Vancouver city council will consider regulating the display and sale of bear spray at a meeting next week, amid public safety concerns raised by the Vancouver police.
A report from the city’s general manager of development, buildings and licensing going to council on Tuesday proposes the city amend its licensing bylaw to ban the sale of bear spray to anyone under the age of 19, and to require other buyers to present ID.
It also calls for retailers to keep bear spray in a locked area, and for sellers to record details of each sale and keep them on file for a year.
If council approves the changes, it would also add a $1,000 fine for non-compliance with the new measures.
“Regulating the sale of bear spray is a proactive measure to increase public safety and potentially reduce the number of violent offences involving these products in Vancouver, particularly by youth,” the report states.
“Staff did not consider an outright ban on the sale of bear spray to ensure adults who require bear spray for its intended usage still have access to it at businesses in Vancouver.”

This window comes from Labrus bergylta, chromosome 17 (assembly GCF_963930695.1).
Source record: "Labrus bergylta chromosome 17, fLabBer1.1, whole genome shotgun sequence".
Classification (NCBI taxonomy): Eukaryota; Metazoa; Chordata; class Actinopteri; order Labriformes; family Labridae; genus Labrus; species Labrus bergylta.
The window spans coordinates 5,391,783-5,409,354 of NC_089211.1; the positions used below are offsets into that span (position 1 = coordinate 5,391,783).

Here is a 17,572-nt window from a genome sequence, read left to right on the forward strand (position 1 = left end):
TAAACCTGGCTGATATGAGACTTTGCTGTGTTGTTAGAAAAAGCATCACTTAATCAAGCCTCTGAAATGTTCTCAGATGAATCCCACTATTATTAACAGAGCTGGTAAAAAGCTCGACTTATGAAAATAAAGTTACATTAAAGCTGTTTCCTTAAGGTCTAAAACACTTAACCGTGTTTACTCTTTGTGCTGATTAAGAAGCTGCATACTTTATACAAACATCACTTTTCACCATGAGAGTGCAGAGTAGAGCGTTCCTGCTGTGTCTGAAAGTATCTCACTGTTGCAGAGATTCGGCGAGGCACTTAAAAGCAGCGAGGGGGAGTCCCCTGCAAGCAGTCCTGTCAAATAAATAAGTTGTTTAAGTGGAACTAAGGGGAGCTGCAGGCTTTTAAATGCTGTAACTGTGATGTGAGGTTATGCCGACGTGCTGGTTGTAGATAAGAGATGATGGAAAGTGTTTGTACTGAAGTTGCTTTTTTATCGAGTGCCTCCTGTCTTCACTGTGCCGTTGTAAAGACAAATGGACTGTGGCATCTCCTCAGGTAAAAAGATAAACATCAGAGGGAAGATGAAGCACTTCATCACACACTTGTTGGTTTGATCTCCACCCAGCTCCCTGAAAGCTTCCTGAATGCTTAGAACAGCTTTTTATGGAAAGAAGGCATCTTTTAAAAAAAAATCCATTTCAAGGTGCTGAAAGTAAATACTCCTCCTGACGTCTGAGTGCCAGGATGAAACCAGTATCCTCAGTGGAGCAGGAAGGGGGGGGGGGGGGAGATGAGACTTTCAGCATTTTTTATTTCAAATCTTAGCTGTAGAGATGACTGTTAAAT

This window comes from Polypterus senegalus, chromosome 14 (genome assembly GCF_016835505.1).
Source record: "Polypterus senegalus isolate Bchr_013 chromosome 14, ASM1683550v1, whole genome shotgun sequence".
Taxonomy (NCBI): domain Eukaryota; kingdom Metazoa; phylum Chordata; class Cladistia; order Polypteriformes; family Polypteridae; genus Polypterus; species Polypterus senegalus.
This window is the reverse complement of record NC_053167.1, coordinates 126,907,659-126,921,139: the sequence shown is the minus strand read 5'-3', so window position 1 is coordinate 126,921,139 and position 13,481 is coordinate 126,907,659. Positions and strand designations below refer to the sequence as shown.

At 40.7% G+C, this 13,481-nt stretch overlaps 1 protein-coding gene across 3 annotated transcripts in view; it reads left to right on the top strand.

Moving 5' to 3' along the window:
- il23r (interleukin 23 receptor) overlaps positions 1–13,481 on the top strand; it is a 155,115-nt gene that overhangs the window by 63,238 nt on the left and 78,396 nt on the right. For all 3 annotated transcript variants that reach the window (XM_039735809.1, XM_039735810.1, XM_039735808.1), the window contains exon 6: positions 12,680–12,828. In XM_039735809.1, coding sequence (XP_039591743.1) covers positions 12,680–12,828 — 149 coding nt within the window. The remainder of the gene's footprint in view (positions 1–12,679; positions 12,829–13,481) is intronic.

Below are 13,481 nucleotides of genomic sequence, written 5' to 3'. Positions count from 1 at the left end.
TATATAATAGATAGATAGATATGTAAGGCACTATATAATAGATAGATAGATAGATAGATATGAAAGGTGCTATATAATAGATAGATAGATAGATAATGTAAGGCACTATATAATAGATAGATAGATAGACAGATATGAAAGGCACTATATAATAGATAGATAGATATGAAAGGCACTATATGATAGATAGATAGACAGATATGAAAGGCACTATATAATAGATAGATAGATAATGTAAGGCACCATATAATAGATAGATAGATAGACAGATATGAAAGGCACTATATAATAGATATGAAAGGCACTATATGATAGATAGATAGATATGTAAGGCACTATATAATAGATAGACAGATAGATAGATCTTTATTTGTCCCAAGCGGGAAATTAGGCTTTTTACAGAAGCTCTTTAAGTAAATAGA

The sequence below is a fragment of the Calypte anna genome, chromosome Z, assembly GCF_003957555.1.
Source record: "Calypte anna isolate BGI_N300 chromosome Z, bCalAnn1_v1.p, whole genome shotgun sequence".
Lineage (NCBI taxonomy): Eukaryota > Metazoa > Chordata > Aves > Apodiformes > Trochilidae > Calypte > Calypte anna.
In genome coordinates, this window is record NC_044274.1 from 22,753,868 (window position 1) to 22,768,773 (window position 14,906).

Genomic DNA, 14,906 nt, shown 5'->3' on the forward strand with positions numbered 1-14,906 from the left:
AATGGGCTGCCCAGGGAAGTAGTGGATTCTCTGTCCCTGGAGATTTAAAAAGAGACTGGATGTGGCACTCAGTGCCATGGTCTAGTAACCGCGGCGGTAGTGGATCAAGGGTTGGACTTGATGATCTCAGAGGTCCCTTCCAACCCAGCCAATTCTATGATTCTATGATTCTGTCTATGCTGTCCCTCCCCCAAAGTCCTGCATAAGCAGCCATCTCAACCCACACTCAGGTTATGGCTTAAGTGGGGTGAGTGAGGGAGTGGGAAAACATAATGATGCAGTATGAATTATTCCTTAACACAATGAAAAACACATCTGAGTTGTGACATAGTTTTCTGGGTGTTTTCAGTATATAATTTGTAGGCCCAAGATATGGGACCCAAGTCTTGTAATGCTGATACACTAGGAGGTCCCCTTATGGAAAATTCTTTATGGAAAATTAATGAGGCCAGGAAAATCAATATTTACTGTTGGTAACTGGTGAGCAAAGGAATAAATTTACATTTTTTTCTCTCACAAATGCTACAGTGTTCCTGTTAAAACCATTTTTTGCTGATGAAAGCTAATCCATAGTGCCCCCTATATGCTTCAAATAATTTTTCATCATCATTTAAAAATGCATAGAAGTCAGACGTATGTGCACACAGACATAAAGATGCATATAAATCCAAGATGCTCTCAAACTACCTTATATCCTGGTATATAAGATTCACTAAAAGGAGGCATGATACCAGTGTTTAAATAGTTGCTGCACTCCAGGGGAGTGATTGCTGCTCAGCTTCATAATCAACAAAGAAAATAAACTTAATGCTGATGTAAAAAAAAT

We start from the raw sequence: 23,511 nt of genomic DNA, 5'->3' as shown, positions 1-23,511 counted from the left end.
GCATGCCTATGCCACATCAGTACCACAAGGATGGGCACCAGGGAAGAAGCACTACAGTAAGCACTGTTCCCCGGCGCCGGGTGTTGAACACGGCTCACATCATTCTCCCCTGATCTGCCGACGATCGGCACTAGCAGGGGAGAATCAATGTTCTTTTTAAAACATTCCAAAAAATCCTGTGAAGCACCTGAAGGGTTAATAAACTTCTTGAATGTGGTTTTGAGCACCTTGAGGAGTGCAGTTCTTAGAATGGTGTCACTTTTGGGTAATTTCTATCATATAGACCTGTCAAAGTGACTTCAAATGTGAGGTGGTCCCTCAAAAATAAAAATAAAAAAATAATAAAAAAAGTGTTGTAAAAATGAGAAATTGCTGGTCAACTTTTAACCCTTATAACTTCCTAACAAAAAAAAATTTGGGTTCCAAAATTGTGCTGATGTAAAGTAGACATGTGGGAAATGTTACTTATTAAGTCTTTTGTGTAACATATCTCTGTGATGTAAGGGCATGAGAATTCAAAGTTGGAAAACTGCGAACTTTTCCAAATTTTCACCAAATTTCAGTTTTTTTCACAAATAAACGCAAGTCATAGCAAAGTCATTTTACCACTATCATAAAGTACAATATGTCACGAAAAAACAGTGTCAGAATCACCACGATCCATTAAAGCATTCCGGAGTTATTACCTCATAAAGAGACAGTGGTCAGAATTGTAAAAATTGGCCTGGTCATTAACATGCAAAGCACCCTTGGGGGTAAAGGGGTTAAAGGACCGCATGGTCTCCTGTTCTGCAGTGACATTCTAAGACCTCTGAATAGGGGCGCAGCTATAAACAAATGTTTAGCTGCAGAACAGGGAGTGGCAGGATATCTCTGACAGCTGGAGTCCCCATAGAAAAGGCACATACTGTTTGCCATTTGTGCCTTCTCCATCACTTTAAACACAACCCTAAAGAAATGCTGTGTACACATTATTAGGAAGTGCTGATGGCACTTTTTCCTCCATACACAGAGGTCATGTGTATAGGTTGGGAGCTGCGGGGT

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Vancouver police approached the city in 2022 with concerns about bear spray and asked the city to implement restrictions, according to the report.
It said bear spray incidents involving youth in Vancouver in 2022 increased by 121 per cent over 2018.
Any changes would only apply to the City of Vancouver, and the report calls on council to also write to the Minister of Environment and Climate Change Strategy to ask for bear spray to be classified provincially as a restricted pesticide.
Anyone selling a restricted pesticide must have a provincial vendor license, which is subject to provincial oversight for records and reporting.
The report cites the examples of Surrey, Chilliwack and Port Coquitlam, which put restrictions on the sale of bear spray in 1998, 2021 and 2022, respectively, banning sales to minors.
Surrey and Chilliwack have also limited its sale to sporting goods stores, and implemented record and reporting requirements.
According to the city report, Chilliwack RCMP reported a 49-per cent drop in files involving the use of bear spray.
It said 2022 data from Surrey showed 158 fewer violent bear-spray related incidents than Vancouver.
Port Coquitlam considers ban on selling bear spray to minors
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